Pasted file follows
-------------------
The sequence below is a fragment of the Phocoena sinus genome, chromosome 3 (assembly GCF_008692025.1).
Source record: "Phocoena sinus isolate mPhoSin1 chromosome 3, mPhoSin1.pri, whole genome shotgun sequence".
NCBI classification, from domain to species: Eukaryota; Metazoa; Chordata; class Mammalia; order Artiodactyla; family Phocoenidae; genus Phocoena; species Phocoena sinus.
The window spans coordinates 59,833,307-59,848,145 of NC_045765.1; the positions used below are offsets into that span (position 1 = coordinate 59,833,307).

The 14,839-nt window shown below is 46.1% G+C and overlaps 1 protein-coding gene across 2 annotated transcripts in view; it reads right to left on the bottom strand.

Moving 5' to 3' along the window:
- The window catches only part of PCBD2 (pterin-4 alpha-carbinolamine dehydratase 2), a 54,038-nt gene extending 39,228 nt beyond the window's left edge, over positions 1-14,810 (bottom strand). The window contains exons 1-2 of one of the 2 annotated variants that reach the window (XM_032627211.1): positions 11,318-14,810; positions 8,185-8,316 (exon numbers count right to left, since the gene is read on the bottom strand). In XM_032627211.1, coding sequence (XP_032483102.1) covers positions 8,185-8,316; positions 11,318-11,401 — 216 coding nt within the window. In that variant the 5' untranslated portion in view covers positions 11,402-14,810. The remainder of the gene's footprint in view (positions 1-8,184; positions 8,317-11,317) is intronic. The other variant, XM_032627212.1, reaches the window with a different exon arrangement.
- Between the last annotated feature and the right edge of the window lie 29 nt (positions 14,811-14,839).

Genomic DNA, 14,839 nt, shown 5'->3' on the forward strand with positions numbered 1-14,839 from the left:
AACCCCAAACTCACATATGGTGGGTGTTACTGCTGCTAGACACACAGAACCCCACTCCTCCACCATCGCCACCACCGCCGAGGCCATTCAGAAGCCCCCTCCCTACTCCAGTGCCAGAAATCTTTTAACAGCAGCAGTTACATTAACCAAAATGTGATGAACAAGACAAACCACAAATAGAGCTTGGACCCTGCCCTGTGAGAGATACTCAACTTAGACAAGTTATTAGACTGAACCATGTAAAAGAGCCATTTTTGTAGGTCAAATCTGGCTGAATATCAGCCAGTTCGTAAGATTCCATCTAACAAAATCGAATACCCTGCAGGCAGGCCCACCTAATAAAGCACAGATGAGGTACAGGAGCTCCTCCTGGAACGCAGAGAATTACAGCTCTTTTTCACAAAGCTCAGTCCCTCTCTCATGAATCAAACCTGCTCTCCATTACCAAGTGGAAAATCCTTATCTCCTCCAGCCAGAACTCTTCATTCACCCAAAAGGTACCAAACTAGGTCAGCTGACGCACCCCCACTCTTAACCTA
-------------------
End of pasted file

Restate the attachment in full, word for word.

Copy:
The sequence below is a fragment of the Phocoena sinus genome, chromosome 3 (assembly GCF_008692025.1).
Source record: "Phocoena sinus isolate mPhoSin1 chromosome 3, mPhoSin1.pri, whole genome shotgun sequence".
NCBI classification, from domain to species: Eukaryota; Metazoa; Chordata; class Mammalia; order Artiodactyla; family Phocoenidae; genus Phocoena; species Phocoena sinus.
The window spans coordinates 59,833,307-59,848,145 of NC_045765.1; the positions used below are offsets into that span (position 1 = coordinate 59,833,307).

The 14,839-nt window shown below is 46.1% G+C and overlaps 1 protein-coding gene across 2 annotated transcripts in view; it reads right to left on the bottom strand.

Moving 5' to 3' along the window:
- The window catches only part of PCBD2 (pterin-4 alpha-carbinolamine dehydratase 2), a 54,038-nt gene extending 39,228 nt beyond the window's left edge, over positions 1-14,810 (bottom strand). The window contains exons 1-2 of one of the 2 annotated variants that reach the window (XM_032627211.1): positions 11,318-14,810; positions 8,185-8,316 (exon numbers count right to left, since the gene is read on the bottom strand). In XM_032627211.1, coding sequence (XP_032483102.1) covers positions 8,185-8,316; positions 11,318-11,401 — 216 coding nt within the window. In that variant the 5' untranslated portion in view covers positions 11,402-14,810. The remainder of the gene's footprint in view (positions 1-8,184; positions 8,317-11,317) is intronic. The other variant, XM_032627212.1, reaches the window with a different exon arrangement.
- Between the last annotated feature and the right edge of the window lie 29 nt (positions 14,811-14,839).

Genomic DNA, 14,839 nt, shown 5'->3' on the forward strand with positions numbered 1-14,839 from the left:
AACCCCAAACTCACATATGGTGGGTGTTACTGCTGCTAGACACACAGAACCCCACTCCTCCACCATCGCCACCACCGCCGAGGCCATTCAGAAGCCCCCTCCCTACTCCAGTGCCAGAAATCTTTTAACAGCAGCAGTTACATTAACCAAAATGTGATGAACAAGACAAACCACAAATAGAGCTTGGACCCTGCCCTGTGAGAGATACTCAACTTAGACAAGTTATTAGACTGAACCATGTAAAAGAGCCATTTTTGTAGGTCAAATCTGGCTGAATATCAGCCAGTTCGTAAGATTCCATCTAACAAAATCGAATACCCTGCAGGCAGGCCCACCTAATAAAGCACAGATGAGGTACAGGAGCTCCTCCTGGAACGCAGAGAATTACAGCTCTTTTTCACAAAGCTCAGTCCCTCTCTCATGAATCAAACCTGCTCTCCATTACCAAGTGGAAAATCCTTATCTCCTCCAGCCAGAACTCTTCATTCACCCAAAAGGTACCAAACTAGGTCAGCTGACGCACCCCCACTCTTAACCTA